Swift Tips: Documentation

Code documentation is always a tug-of-war between the desire to write beautiful “self-documenting” code and adding your own explanatory comments. Self-documenting code should always be the goal, but sometimes a simple comment will help save you time and mental fatigue.

To help you strike the right balance, we collected a few useful documentation tips to use around your codebase.

Quick Help

Xcode comes with a handy feature called Quick Help. This is the nice documentation pop-up you see when Option + Clicking around your codebase. The documentation also shows up in the Quick Help panel of the Utilities drawer. The Quick Help feature can really save you a lot of time by allowing you to stay in context when trying to remember what something actually does.

You also have the ability to create your own Quick Help documentation. Comments directly above a class, struct, enum, property, method, etc., of the form /// … or /** … */ will be rendered as Quick Help. Within this comment, you can use a Markdown-like syntax to write rich documentation that includes basic text formatting, sample code, links, and even images and videos. See Apple’s Markup Formatting Reference for all of the details.

A handy shortcut to remember is Command + Option + / when your cursor is on a function. This will auto-generate a ready-to-fill-in template for your function, including your list of parameters and return type.

Pro Tip: Playgrounds have their own unique documentation functionality, including the ability to render special comments (/*: … */ and //: …) into a beautiful, print-like format that is perfect for building training material for your team or even to use as a presentation medium.

Helpful Comments

Sometimes a simple comment is all you need to help jog your memory or point out something tricky in the code. Here are a few helpful conventions:

  • // MARK: can be used to outline your code. These show up in the jump bar along with property and method declarations. They are Swift’s version of #pragma mark -.
  • // TODO: is very useful when marking places for future work, especially when laying out subtasks needed to complete your current task at hand. These special comments show up in Xcode’s jump bar, so I like to make them stand out by wrapping the content in asterisks (e.g., // TODO: *** … ***). The comments should be short and to the point. If you need to provide more information, put it in another comment on the next line down. Your codebase should not be littered with unfinished TODOs. We’ll talk about one way to help prevent that shortly.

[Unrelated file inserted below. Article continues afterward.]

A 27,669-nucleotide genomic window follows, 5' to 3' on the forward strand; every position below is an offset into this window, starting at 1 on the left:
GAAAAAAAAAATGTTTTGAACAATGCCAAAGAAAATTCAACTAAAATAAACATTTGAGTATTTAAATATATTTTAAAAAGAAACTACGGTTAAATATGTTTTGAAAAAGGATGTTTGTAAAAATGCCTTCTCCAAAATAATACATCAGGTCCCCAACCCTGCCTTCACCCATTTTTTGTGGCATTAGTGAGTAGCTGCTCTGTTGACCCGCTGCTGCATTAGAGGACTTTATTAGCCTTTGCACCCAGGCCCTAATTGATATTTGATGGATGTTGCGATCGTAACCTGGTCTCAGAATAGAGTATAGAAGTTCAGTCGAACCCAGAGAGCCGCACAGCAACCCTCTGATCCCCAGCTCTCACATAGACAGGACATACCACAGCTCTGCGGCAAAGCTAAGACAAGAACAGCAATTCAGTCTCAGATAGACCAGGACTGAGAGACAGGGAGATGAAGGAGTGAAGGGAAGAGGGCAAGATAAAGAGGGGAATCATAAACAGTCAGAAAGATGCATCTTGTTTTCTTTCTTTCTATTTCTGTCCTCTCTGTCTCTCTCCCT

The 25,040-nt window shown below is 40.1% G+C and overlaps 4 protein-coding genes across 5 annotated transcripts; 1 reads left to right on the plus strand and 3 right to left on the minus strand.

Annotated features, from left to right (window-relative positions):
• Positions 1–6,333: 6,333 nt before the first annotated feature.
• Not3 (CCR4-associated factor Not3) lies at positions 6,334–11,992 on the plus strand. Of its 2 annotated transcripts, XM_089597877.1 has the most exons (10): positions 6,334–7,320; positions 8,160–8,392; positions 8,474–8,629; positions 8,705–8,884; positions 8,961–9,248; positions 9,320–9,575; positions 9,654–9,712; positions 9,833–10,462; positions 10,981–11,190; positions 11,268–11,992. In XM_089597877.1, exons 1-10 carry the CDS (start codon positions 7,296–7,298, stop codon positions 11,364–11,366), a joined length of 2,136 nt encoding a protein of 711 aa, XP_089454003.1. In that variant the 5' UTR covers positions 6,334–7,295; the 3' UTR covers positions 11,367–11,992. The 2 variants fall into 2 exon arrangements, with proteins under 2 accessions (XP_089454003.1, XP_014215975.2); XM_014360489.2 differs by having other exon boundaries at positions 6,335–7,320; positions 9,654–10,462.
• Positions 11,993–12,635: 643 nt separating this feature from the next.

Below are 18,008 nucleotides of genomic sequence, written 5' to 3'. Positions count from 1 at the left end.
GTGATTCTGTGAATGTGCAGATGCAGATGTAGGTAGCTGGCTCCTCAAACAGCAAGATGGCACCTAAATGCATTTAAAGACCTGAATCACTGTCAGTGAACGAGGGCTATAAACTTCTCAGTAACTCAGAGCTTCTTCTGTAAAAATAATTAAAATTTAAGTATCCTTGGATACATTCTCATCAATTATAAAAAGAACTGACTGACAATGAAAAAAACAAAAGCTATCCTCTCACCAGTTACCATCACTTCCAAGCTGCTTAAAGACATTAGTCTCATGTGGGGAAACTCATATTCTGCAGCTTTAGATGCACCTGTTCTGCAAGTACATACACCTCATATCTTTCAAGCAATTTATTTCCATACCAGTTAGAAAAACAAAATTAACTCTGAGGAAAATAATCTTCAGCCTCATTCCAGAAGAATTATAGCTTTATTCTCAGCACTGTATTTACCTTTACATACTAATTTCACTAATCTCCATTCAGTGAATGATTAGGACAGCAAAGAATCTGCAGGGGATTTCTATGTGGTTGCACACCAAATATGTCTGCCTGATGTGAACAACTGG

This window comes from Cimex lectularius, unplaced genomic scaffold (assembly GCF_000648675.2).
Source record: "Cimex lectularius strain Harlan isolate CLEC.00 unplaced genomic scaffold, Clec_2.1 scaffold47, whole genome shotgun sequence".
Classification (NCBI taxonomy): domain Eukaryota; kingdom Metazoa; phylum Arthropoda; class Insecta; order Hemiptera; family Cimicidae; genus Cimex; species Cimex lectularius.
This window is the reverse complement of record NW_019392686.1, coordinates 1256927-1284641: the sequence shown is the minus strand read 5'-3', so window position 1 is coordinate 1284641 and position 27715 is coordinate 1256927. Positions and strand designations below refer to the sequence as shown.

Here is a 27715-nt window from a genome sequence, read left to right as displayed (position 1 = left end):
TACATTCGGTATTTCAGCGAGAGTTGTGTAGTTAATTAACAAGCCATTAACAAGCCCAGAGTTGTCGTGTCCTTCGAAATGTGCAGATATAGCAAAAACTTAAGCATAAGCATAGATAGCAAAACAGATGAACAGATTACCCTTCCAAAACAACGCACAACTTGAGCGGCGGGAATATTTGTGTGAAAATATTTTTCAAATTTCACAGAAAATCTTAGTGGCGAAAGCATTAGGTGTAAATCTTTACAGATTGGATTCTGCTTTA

• // FIXME: is similar to TODO except that it usually denotes something that is broken, rather than incomplete. These should follow a similar convention as TODO, including not sticking around for long.
  • // NOTE: is a useful convention to follow when leaving information about how something works or pointing out special considerations.
  • // IMPORTANT: can be helpful in differentiating notes that are extremely important. You can also come up with your own schemes to mark important information.

Pro Tip: Sign and date your helpful comments (// NOTE: … ~ ABC 2017–02–07) so that people always know who wrote it. Blame can be lost in source control with a simple copy and paste during refactoring.

These special comments can be integrated directly into your build system. For example, wouldn’t it be nice if all of the // TODO: and // FIXME: comments showed up as Xcode warnings? This is possible and pretty easy to accomplish using a custom build phase. Tools like [swiftlint]() come preloaded with this functionality, but you can also roll your own with a simple script. Here’s an example script from Stack Overflow that flags TODOs and FIXMEs as warnings at compile time:

if [ “${CONFIGURATION}” = “Debug” ]; then
echo “searching ${SRCROOT} for ${TAGS}”
find “${SRCROOT}” \( -name “*.swift” \) -print0 | xargs -0 egrep \
— with-filename \
— line-number \
— only-matching “($TAGS).*\$” \
| perl -p -e “s/($TAGS)/ warning: \$1/”

Swift is still evolving, but getting into the habit of writing clear and consistent code with helpful documentation will serve you (and your teammates) well in the long run. If you have Swift documentation tips that we didn’t cover here, tell us about them in the comments below or share them with us on Twitter.

Be sure to check back next Monday as we dive into advice on organizing your projects.

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